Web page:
House tosses Web-casters a bone

Tolerable royalties halfway there

The US House of Representatives passed a bill Monday which would give financial relief to small Internet radio broadcasters threatened by recording-industry royalty extortion.

Rather than the industry's preferred per-play fee, the bill would assess costs based on the Webcaster's revenues. Those making less than $250,000 per year would pay ten per cent of revenue or seven per cent of expenses, whichever is greater. Those making between $250,000 and $500,000 would pay twelve per cent of revenue or seven per cent of expenses, whichever is greater.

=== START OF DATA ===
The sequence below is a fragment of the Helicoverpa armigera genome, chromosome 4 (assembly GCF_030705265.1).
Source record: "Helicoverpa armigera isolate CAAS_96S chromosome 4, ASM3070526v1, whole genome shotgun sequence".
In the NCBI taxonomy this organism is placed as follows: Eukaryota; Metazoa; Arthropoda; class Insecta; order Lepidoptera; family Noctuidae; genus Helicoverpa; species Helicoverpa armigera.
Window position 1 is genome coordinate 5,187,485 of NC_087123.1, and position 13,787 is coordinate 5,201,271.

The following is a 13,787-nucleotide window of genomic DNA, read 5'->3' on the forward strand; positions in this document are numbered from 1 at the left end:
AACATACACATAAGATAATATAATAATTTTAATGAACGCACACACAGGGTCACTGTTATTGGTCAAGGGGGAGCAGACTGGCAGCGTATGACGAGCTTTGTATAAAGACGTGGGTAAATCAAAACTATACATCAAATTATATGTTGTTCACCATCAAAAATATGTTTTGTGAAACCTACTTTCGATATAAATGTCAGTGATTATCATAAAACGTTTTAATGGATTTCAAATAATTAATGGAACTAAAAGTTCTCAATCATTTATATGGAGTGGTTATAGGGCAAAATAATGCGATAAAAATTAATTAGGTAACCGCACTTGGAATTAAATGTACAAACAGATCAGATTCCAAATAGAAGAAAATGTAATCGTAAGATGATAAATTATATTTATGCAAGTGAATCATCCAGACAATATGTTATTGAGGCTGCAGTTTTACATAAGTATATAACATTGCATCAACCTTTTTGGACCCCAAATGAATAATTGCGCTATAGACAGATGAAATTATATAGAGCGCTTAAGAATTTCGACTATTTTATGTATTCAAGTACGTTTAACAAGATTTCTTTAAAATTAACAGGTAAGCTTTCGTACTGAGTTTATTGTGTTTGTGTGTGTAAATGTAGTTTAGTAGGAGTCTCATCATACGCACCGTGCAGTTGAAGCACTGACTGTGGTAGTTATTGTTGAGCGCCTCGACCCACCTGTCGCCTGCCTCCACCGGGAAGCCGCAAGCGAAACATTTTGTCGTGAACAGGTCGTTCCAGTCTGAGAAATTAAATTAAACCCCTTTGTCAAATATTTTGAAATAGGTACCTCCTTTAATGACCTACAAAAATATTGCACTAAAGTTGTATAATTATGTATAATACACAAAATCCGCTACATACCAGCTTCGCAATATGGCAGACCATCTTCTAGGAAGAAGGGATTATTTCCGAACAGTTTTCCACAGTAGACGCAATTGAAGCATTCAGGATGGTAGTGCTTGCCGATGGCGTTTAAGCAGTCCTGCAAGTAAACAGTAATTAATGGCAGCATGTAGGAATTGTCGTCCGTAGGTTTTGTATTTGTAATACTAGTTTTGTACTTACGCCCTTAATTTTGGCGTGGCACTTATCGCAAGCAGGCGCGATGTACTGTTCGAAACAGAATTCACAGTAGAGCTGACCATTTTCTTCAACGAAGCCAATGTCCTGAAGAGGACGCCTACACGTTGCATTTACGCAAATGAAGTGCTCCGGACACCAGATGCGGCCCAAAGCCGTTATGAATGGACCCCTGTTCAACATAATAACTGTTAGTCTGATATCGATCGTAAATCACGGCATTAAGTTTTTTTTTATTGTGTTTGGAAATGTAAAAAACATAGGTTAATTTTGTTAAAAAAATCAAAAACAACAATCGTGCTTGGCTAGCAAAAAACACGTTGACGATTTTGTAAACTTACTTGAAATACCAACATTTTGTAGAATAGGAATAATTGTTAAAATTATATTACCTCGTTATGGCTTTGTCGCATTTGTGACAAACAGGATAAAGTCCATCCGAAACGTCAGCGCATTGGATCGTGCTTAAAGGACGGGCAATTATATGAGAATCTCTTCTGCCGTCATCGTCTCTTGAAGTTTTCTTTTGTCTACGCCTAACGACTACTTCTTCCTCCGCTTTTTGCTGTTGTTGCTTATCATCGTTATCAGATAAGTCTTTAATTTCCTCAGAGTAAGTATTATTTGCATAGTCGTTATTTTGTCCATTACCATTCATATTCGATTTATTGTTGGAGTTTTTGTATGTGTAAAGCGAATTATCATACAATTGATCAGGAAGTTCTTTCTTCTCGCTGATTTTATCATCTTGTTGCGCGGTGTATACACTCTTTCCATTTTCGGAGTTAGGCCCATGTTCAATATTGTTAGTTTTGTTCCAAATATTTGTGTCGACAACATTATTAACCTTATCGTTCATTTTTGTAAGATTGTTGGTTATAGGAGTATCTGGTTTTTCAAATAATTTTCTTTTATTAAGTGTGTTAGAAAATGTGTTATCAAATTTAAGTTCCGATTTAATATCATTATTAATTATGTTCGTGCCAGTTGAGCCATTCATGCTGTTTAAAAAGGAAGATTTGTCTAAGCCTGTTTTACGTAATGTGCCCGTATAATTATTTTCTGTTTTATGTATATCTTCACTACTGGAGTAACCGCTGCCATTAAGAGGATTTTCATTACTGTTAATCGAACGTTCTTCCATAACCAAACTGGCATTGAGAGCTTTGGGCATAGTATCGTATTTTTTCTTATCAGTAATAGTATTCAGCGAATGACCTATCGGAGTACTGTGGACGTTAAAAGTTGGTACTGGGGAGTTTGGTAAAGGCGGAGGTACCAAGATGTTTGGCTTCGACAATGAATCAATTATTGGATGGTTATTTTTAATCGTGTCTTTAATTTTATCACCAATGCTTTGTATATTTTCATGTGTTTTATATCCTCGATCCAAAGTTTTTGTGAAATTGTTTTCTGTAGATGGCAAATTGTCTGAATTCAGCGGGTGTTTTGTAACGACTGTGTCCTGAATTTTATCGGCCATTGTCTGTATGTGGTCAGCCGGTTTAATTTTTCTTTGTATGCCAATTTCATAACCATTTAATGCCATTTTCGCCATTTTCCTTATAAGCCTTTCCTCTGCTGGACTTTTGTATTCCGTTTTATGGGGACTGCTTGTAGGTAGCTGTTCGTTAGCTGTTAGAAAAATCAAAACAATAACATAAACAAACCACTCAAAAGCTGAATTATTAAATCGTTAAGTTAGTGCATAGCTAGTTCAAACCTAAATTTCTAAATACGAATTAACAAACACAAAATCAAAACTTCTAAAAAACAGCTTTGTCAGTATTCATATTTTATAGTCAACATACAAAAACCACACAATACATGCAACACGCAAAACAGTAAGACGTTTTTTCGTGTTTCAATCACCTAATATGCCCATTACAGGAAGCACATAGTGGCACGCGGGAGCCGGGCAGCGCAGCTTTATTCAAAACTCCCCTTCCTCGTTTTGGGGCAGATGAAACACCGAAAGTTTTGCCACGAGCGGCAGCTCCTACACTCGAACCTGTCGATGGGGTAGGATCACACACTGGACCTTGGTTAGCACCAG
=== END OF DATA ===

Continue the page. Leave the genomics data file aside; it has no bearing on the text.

In June the Library of Congress decided Webcasters should pay 0.07 cents per track per listener. The industry whinged that the fee was well below 'market value' as they liked to reckon it, but small Webcasters like college stations claimed it would wipe them out.

The new bill would not affect big Web outlets like Yahoo, AOL, etc., which will continue to pay according to the Library of Congress schedule, much to the chagrin of the RIAA. However it does impose a six-month moratorium on fee assessment. The Senate is expected to consider the bill in a week or so. ®

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